Chinese military demands US ‘stop provocative actions’ and ‘restrict’ naval operations in the South China Sea after USS John McCain enters waters in disputed area without permission
- Chinese People’s Liberation Army has accused the US of ‘provocative actions’
- Spokesperson on Friday said US destroyer John McCain entered waters around the disputed Paracel Islands without China’s permission
- ‘It is a naked navigational hegemony and military provocation,’ he said
- He also accused the US of ‘frequently’ sending warships to the South China Sea to flex its muscles
- In July, China called the US a ‘troublemaker and destroyer of regional peace’ after two aircraft carriers were dispatched to the region in a show of force
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China has demanded the US ‘control and restrict’ its naval operations in the South China sea after a US guided missile destroyer entered waters around the disputed Paracel Islands without permission.
A spokesperson for the Chinese People’s Liberation Army accused the US of flexing its military muscle after the USS John McCain was spotted sailing into the China’s territorial waters on Friday.
‘It is a naked navigational hegemony and military provocation,’ Colonel Zhang Nandong said in a statement.
The USS John McCain (pictured in 2017) was spotted sailing into the disputed Paracel Islands in the South China Sea without China’s permission on Friday, the Chinese military said
Beijing claims most of the South China Sea based on the ‘nine-dash line’, a vague delineation which dates back to the 1940s. Pictured: Group of islands part of the disputed Paracel Islands located in the South China Sea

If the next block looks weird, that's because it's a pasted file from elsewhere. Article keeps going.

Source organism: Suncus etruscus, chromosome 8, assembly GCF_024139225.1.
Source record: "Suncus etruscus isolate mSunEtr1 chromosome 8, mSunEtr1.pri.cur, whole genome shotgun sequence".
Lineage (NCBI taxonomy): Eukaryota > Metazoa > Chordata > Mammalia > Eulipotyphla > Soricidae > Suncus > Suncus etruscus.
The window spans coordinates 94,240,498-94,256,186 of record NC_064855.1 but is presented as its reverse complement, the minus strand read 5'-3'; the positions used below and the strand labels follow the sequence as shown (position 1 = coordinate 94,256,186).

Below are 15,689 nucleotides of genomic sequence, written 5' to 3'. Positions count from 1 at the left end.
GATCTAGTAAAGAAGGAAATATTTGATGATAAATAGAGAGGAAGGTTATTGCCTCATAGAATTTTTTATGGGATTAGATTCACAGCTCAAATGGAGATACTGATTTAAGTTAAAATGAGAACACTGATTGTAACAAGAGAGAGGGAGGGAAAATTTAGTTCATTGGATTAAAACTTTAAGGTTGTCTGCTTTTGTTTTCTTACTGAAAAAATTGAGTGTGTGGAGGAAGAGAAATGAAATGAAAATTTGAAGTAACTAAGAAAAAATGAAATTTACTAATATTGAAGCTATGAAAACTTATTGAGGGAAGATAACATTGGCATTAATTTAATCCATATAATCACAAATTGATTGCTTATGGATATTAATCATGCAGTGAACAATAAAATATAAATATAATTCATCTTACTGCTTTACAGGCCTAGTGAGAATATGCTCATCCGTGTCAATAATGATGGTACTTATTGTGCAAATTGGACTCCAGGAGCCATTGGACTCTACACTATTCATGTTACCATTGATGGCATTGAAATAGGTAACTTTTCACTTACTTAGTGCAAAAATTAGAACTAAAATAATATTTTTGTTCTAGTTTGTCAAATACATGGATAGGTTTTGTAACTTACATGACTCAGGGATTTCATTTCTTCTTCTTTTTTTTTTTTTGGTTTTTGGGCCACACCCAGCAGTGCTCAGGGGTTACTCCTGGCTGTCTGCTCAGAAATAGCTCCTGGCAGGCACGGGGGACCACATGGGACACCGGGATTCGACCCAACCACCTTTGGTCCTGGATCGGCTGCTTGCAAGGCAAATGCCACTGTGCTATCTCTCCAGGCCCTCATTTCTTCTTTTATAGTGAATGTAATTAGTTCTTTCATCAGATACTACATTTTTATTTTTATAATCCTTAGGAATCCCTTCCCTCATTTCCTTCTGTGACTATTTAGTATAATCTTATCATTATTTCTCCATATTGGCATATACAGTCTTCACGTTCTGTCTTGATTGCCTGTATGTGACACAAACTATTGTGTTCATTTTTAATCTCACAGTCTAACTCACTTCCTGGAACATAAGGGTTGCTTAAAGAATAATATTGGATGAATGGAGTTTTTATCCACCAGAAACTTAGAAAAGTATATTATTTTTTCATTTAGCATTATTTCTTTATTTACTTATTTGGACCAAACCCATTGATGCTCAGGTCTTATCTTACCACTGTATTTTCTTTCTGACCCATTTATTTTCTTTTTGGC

‘We demand the US immediately stop such provocative actions, (and) strictly control and restrict military operations in the sea and air to avoid accidents.’
The Chinese military claimed the US has ‘frequently’ sent warships to the South China Sea to ‘show off its force and severely infringe upon China’s sovereignty and security interests’.
The spokesperson said it would take all necessary measures to resolutely safeguard national sovereignty and security and to maintain peace and stability in the region.
In July, China accused the US of ‘sailing through the world like a bully’ after two aircraft carriers, the USS Nimitz and USS Ronald Reagan, were dispatched to the South China Sea in a show of force.
Beijing claims most of the South China Sea based on the ‘nine-dash line’, a vague delineation which dates back to the 1940s.
China has spent years building military bases on artificial islands in the area, which is home to valuable oil and gas deposits and is a vital commercial waterway.
The US Pacific Fleet shared photos of the USS John McCain crew during their deployment to the South China Sea on Thursday
The US has conducted freedom of navigation operations in the region, causing tensions between the two countries
The US meanwhile has conducted freedom of navigation operations in the region, causing tensions between the two countries.
It comes after Secretary of State Mike Pompeo visited Japan on Tuesday to rally support from Washington’s closest allies in Asia, calling for deeper collaboration against China’s growing regional influence.
Pompeo spoke in typically unsparing terms against Beijing’s ruling Chinese Communist Party.
That was in contrast to his three counterparts, Japan, India and Australia, all of whom avoided calling out China directly.
China later accused Pompeo of maliciously creating political confrontation and smearing Beijing and called on the US to ‘stop its unprovoked attacks.’
‘We once again urge the US to abandon its Cold War mentality and ideological prejudice, stop unprovoked accusations and attacks against China and treat relations with China in a constructive manner,’ the Chinese embassy in Japan said in a statement.
Pompeo’s East Asia visit, his first in more than a year, coincides with worsening tensions with China.
The United States and China, the world’s top two economies, have been at loggerheads over a wide range of issues from Beijing’s handling of the coronavirus to its imposition of a new security law in Hong Kong and ambitions in the South China Sea.